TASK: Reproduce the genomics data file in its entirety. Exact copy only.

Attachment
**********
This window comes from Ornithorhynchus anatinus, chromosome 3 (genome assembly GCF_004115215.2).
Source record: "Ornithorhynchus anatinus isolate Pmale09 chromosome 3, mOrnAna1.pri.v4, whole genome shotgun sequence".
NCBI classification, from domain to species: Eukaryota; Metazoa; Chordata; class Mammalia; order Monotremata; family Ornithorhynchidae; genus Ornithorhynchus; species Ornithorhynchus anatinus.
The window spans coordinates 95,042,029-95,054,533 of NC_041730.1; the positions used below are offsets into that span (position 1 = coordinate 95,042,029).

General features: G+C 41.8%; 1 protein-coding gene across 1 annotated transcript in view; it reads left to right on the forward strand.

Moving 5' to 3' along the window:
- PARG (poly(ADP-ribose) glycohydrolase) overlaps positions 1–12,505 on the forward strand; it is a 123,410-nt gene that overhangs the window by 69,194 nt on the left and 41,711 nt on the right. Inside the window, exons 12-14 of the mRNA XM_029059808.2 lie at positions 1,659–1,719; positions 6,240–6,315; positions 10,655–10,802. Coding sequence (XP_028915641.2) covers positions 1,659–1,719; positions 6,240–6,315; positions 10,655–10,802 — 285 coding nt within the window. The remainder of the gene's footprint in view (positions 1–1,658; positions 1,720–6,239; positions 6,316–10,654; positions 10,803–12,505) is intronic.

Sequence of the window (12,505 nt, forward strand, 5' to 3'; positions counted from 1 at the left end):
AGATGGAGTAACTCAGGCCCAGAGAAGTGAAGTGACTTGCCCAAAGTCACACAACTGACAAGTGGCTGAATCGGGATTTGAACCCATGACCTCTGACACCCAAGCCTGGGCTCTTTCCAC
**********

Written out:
This window comes from Ornithorhynchus anatinus, chromosome 3 (genome assembly GCF_004115215.2).
Source record: "Ornithorhynchus anatinus isolate Pmale09 chromosome 3, mOrnAna1.pri.v4, whole genome shotgun sequence".
NCBI classification, from domain to species: Eukaryota; Metazoa; Chordata; class Mammalia; order Monotremata; family Ornithorhynchidae; genus Ornithorhynchus; species Ornithorhynchus anatinus.
The window spans coordinates 95,042,029-95,054,533 of NC_041730.1; the positions used below are offsets into that span (position 1 = coordinate 95,042,029).

General features: G+C 41.8%; 1 protein-coding gene across 1 annotated transcript in view; it reads left to right on the forward strand.

Moving 5' to 3' along the window:
- PARG (poly(ADP-ribose) glycohydrolase) overlaps positions 1–12,505 on the forward strand; it is a 123,410-nt gene that overhangs the window by 69,194 nt on the left and 41,711 nt on the right. Inside the window, exons 12-14 of the mRNA XM_029059808.2 lie at positions 1,659–1,719; positions 6,240–6,315; positions 10,655–10,802. Coding sequence (XP_028915641.2) covers positions 1,659–1,719; positions 6,240–6,315; positions 10,655–10,802 — 285 coding nt within the window. The remainder of the gene's footprint in view (positions 1–1,658; positions 1,720–6,239; positions 6,316–10,654; positions 10,803–12,505) is intronic.

Sequence of the window (12,505 nt, forward strand, 5' to 3'; positions counted from 1 at the left end):
AGATGGAGTAACTCAGGCCCAGAGAAGTGAAGTGACTTGCCCAAAGTCACACAACTGACAAGTGGCTGAATCGGGATTTGAACCCATGACCTCTGACACCCAAGCCTGGGCTCTTTCCAC